Dog Fight–For Our Lives
It’s about 6:30 a.m., still dark, when my three dogs and I exit the front door to our fenced-in front yard. My three race to the front gate and start barking at some shadowy dogs outside the gate. In a flash, chaos erupts.
This is unincorporated Lakeland, Florida, a quiet, semi-rural area. I hold a metal flashlight. My dogs—a black Lab (65 pounds), a Spaniel mix (50 pounds), and a Chi-Spaniel (15 pounds)—don’t bark long.
Pit bulls out of nowhere
The dogs outside the gate are now inside our yard. They attack my dogs immediately. They are giant pit bulls.Three against two-and-a-quarter (little Cookie doesn’t count as a full dog). They’re about 70 pounds of muscle each. I start kicking and hitting at them with my flashlight, but they’re stubborn and strong.
A dog chases Cookie. Our Alpha dog, York, circles around the attack dog and tries to help. But another dog tears into York’s flank, so his protection effort fails. I chase after my little dog and her attacker.
Cookie fights for her life in the bougainvillea bushes
Fleeing into the relative safety of the bushes, Cookie squeezes her mini body deep into the depths of the bougainvillea with its massive thorny clusters. But the pit bull can still reach her. It’s got her body in its teeth, shaking her. I’m on the other side of them. We are in a kind of cave. I am kicking the pit bull and hitting its eyes and nose with the metal flashlight while Cookie squeals. I do this for an eternity.
It’s odd that I haven’t gotten bit. The one and only previous time I tried to break up a dog fight, I got my finger almost taken off. That’s why, for example, I’m not trying to grab this dog by the collar (this is the only one of the pit bulls that has a collar). I’ve been expecting dog bites, no matter how careful I am. But apparently, these dogs are trained. “Fighting other dogs is okay—but no aggression against humans” is an evil philosophy in my book. Don’t canine lives matter?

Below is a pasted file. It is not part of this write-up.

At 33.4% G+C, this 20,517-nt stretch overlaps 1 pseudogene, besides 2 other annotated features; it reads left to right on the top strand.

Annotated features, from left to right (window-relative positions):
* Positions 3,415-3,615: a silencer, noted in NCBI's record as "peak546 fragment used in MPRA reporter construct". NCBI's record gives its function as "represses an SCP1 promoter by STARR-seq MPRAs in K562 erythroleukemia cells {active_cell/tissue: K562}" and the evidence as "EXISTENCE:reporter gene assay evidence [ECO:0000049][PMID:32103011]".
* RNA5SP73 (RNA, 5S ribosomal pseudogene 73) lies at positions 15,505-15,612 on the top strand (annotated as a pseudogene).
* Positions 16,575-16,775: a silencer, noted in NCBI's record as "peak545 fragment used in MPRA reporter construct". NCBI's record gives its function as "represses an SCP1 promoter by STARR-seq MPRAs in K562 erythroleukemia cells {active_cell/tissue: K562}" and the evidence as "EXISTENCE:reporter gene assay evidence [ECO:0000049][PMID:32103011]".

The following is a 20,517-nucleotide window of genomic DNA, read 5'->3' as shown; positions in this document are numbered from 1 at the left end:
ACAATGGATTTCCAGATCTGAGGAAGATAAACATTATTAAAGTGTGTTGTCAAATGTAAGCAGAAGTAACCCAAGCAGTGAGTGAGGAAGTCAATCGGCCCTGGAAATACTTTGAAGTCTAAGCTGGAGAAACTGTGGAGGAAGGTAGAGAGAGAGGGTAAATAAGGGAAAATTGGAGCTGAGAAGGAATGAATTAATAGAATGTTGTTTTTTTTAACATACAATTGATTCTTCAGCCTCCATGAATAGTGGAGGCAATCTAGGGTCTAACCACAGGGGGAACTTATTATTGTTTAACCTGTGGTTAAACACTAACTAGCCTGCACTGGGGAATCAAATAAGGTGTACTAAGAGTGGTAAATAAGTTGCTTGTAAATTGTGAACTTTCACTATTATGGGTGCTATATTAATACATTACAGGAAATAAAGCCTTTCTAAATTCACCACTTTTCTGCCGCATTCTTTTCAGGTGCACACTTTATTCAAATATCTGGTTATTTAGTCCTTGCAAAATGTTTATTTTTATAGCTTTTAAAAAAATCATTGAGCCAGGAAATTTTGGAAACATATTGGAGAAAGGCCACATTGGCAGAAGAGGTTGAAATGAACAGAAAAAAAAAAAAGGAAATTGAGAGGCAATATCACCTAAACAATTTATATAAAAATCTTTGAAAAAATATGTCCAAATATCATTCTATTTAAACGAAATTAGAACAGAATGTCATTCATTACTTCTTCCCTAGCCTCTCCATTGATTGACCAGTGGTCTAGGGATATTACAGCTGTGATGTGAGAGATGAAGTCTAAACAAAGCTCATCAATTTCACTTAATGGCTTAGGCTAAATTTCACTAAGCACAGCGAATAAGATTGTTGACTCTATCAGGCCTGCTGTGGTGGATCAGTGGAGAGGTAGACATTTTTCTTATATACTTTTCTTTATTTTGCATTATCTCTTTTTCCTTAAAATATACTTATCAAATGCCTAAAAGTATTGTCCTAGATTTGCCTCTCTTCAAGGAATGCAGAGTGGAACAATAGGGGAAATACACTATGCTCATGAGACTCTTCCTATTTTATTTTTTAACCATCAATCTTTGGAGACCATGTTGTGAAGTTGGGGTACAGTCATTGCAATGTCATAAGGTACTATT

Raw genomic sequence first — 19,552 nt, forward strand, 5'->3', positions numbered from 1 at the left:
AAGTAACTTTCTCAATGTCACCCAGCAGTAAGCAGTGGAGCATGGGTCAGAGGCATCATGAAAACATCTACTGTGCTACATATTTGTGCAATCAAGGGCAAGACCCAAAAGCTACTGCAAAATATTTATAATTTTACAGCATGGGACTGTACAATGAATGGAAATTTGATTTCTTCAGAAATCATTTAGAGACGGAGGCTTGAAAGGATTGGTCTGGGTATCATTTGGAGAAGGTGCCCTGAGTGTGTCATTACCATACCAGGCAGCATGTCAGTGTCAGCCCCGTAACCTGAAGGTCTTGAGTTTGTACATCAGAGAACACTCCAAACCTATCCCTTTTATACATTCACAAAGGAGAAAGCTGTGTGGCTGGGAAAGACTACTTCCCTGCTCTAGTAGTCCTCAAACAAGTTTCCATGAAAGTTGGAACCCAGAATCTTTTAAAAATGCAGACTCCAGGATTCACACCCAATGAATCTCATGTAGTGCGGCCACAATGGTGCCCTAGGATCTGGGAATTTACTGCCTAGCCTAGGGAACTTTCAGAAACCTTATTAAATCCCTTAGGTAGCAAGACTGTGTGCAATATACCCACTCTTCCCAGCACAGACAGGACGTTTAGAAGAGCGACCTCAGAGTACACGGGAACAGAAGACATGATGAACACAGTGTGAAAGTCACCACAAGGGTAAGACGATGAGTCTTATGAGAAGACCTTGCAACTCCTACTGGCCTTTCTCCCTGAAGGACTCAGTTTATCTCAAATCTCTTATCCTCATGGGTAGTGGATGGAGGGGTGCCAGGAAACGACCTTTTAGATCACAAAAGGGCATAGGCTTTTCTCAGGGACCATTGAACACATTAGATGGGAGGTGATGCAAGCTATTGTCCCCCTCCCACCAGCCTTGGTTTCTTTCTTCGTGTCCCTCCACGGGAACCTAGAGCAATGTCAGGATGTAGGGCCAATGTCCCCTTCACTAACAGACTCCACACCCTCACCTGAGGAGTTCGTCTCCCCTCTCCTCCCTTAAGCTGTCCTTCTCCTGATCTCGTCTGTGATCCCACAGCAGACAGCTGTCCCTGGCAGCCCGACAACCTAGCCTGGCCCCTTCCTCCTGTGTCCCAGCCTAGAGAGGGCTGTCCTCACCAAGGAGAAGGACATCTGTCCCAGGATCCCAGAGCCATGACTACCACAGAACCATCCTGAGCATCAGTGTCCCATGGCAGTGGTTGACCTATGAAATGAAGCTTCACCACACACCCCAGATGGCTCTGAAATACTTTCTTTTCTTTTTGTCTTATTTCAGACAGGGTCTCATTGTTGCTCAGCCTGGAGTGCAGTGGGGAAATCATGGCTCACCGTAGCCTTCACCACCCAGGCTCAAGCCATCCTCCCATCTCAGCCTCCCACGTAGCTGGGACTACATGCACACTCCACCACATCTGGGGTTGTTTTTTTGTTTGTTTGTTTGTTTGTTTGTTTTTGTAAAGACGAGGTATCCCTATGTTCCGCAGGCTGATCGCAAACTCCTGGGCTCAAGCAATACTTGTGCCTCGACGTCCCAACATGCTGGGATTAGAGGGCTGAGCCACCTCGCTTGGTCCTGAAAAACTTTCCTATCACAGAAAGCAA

At last, the dog releases Cookie for an instant. She escapes and dives under my car. Now I can see Savane, our senior Spaniel mix, on his back. Two pit bulls hunker over him, pinning him to the ground with jaws on his neck.
I open the front door to the house to yell “Help!” at the top of my lungs to my sleeping husband (I had no chance to do this earlier—I had to save Cookie). Then I open the front gate so the pit bulls have a big opening to leave through.
The pit bulls’ finale
York, the black Lab, has disappeared, hiding somewhere. I start kicking and hitting the (now) three dogs savaging Savane—yelling, “Out! Get out!”
The whole time (as crazy as it sounds), I don’t feel fear. I am in a zone outside of time or space. The life or death zone.
When my husband opens the door to the house to look outside, Cookie dashes in and hides behind the dresser in the bedroom. My husband starts kicking the pit bulls along with me.
Finally, it’s getting light out, so I can see where the fighting dogs pushed against the wires of our chain link fence at a place that had pre-existing weakness. They created a gap and forced their way through. Two of the pit bulls are white and brown, and one is chocolate colored. They’re clean, well fed, sleek.
My husband gives one of them a powerful kick, and the Hounds of Hell finally abandon Savane. They dance away, not even tired.